Not that long ago, I’ve heard that any English speaker could hop a flight to Tokyo’s Narita airport and score a high-paying gig in Japan within just a few days of clearing customs. I know a few people who originally moved here during those Golden Years, and they tell me it was truly a special period.
Sometime around the G.W. Bush Administration, things began to change for those thinking about moving to Japan.
For a start, there were a lot more of us. I don’t have any statistics handy, but when I decided to move here in 2003, there were blue-eyed Americans everywhere I went in Tokyo. And Starbucks too. There were places in the smaller cities and the countryside where non-Japanese were still rare, but you could no longer expect celebrity status by virtue of your birth.
Another change was that most Japanese towns and cities were in financial trouble. The recession that had hit Japan hard at the end of the 90s didn’t seem to effect the government very much in the beginning, but when it came, it came down hard. Many towns went bankrupt and were forced to ask to be annexed by neighboring cities. These cities were often a lot tighter with spending and didn’t like the idea of paying full-time wages and benefits to entry-level teachers with no teaching ability. Private temp agencies began to thrive.
Meanwhile, the English conversation industry was experiencing rapid growth. Anyone and everyone with a reasonable command of English was finding employment with companies like NOVA to teach ineffective lessons to Japanese students who paid exorbitant prices on long-term contracts. It sounds like a model for massive profit in the near view, but eventually, people came to see what a shifty system it was, and NOVA fell into bankruptcy in 2007.
Exactly when I was thinking about returning to Japan after a short hiatus back in Atlanta, the market was inundated with thousands of newly-laid-off former NOVA employees willing to work for next to nothing until they could afford to get back home. Let me tell you, it was a difficult job market to be competing in.
To obtain quality employment in Japan today is much tougher than it was 15 years ago. Honestly, even just a few years ago. There is a lot more competition, beginning salaries are much lower, and being from another country is just not all that special anymore.
So how can you increase your chance of finding work? Simple: you have to have a plan.
From 2010, English will be a required course of study for elementary 5th and 6th grade students. Conversation schools have learned from NOVA’s example and are adjusting their services and more flexible contracts. They’re also being more discerning with their hiring.
Thanks to the global economic uncertainty and the meteoric rise of some of Japan’s Asian neighbors, Japanese businesses are paying more attention to language skills. Television programs often feature visits to Chinese and Korean schools full of happy students speaking English at a much higher proficiency than their Japanese counterparts. This is a nation that takes pride in its business savvy, and they do not want to lose to China.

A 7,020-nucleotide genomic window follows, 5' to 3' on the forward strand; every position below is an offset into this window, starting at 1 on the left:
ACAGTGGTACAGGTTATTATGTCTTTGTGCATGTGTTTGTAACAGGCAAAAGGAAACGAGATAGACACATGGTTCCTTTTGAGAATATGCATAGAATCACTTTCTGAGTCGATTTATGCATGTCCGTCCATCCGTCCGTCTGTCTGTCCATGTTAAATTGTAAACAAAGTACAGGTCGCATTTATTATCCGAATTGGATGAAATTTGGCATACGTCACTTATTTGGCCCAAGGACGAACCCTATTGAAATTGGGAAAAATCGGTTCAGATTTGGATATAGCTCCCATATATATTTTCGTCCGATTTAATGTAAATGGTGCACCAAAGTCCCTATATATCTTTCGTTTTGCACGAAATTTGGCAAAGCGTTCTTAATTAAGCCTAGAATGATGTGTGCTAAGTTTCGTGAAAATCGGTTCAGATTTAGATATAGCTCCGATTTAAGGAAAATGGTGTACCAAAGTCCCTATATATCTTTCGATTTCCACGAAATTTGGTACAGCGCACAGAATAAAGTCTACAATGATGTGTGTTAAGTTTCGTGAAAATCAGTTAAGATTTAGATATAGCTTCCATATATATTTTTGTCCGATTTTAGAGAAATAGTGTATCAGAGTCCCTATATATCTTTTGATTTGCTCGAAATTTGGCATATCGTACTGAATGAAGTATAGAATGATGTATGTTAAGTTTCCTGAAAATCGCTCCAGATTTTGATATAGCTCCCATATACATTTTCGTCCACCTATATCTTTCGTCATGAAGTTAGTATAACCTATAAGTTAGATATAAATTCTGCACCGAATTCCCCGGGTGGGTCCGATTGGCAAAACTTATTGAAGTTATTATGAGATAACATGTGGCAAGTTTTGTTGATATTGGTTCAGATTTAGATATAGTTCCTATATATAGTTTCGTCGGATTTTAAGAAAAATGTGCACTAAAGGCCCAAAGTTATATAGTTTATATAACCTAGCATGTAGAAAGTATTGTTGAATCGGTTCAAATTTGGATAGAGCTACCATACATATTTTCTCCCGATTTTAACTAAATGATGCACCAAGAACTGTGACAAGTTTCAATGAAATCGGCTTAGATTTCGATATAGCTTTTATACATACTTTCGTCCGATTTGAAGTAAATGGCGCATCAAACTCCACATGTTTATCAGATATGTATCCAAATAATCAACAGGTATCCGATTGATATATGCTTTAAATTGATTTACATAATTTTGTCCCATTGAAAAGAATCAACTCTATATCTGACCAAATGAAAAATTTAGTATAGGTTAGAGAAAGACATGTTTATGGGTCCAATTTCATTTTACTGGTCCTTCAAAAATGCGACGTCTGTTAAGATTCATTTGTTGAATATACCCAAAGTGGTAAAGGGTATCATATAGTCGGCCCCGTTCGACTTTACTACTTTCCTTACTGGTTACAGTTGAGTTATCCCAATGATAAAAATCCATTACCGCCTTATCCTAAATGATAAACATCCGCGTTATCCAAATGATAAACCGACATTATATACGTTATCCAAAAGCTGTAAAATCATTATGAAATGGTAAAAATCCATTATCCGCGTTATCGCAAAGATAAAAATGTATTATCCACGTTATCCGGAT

Also, you may not think this is news, but we’ve got this thing called the World Wide Web now. Yes, I know it’s been around a while, but for most people in the world, it’s a very new ability, and most Japanese are still learning to use it. The cool thing about the internet is that it’s turning English into the de facto lingua franca of the 21st century (wow, two Latin phrases in one sentence). Japanese people, especially younger ones, want to learn English to communicate online and find out what’s going on in places they find more exciting than where they are.
Speaking of excitement, tons of Japanese are interested in travel, especially young women. Sometimes it seems as if more than half of the English students I meet in Japan are young women who want to visit places like Hawaii and New Zealand. There is a big demand for people to teach English conversation without all the confusing grammar everybody hates learning in junior high school.
Getting a job in Japan is different from finding employment where you are now. Besides the difficulties associated with international communication, travel, and etc., you also need to deal with Japanese people and their culture (and their stereotypes of your culture).
I’m going to just tell you the bad news first, because it may save you from making a mistake if you can’t handle it. The bad news is: you will probably not be able to land your dream job in Japan if you haven’t already been here.
I’m not telling you that it’s impossible, but you shouldn’t hope to send a resume overseas with no experience and no Japanese ability and get given a great job with great pay and benefits in an area you want to live in. You can’t expect that kind of deal at home, so you’d be silly to expect it in Japan, right? I knew you’d see it my way. Which is why I know you want to prepare the best possible plan to get yourself over here so you can start looking for the job you really want.
Times have changed, and it’s no longer enough to simply fly over and begin living the dream right away, but don’t think it isn’t possible to live a totally fulfilling life doing what you truly love in Japan. It is quite doable, and with the right planning, it’s inevitable.
By jamie_nakamura from Pixabay